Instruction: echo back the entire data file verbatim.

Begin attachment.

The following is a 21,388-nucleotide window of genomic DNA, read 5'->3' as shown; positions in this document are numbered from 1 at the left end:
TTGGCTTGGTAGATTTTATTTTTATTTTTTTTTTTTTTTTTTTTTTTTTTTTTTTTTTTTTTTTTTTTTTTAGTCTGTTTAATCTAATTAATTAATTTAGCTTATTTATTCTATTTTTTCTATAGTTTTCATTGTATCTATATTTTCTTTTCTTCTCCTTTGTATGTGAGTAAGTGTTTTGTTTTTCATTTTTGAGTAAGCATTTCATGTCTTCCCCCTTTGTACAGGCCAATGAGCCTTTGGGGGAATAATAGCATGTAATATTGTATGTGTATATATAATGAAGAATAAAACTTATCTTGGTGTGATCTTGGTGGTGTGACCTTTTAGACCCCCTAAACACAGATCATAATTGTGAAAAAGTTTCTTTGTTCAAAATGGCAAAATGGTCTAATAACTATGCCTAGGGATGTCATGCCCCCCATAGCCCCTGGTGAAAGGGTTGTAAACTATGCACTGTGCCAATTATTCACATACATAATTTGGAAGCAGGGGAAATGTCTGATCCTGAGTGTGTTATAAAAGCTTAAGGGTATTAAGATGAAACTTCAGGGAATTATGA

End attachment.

The following is a 21,388-nucleotide window of genomic DNA, read 5'->3' as shown; positions in this document are numbered from 1 at the left end:
TTGGCTTGGTAGATTTTATTTTTATTTTTTTTTTTTTTTTTTTTTTTTTTTTTTTTTTTTTTTTTTTTTTTAGTCTGTTTAATCTAATTAATTAATTTAGCTTATTTATTCTATTTTTTCTATAGTTTTCATTGTATCTATATTTTCTTTTCTTCTCCTTTGTATGTGAGTAAGTGTTTTGTTTTTCATTTTTGAGTAAGCATTTCATGTCTTCCCCCTTTGTACAGGCCAATGAGCCTTTGGGGGAATAATAGCATGTAATATTGTATGTGTATATATAATGAAGAATAAAACTTATCTTGGTGTGATCTTGGTGGTGTGACCTTTTAGACCCCCTAAACACAGATCATAATTGTGAAAAAGTTTCTTTGTTCAAAATGGCAAAATGGTCTAATAACTATGCCTAGGGATGTCATGCCCCCCATAGCCCCTGGTGAAAGGGTTGTAAACTATGCACTGTGCCAATTATTCACATACATAATTTGGAAGCAGGGGAAATGTCTGATCCTGAGTGTGTTATAAAAGCTTAAGGGTATTAAGATGAAACTTCAGGGAATTATGA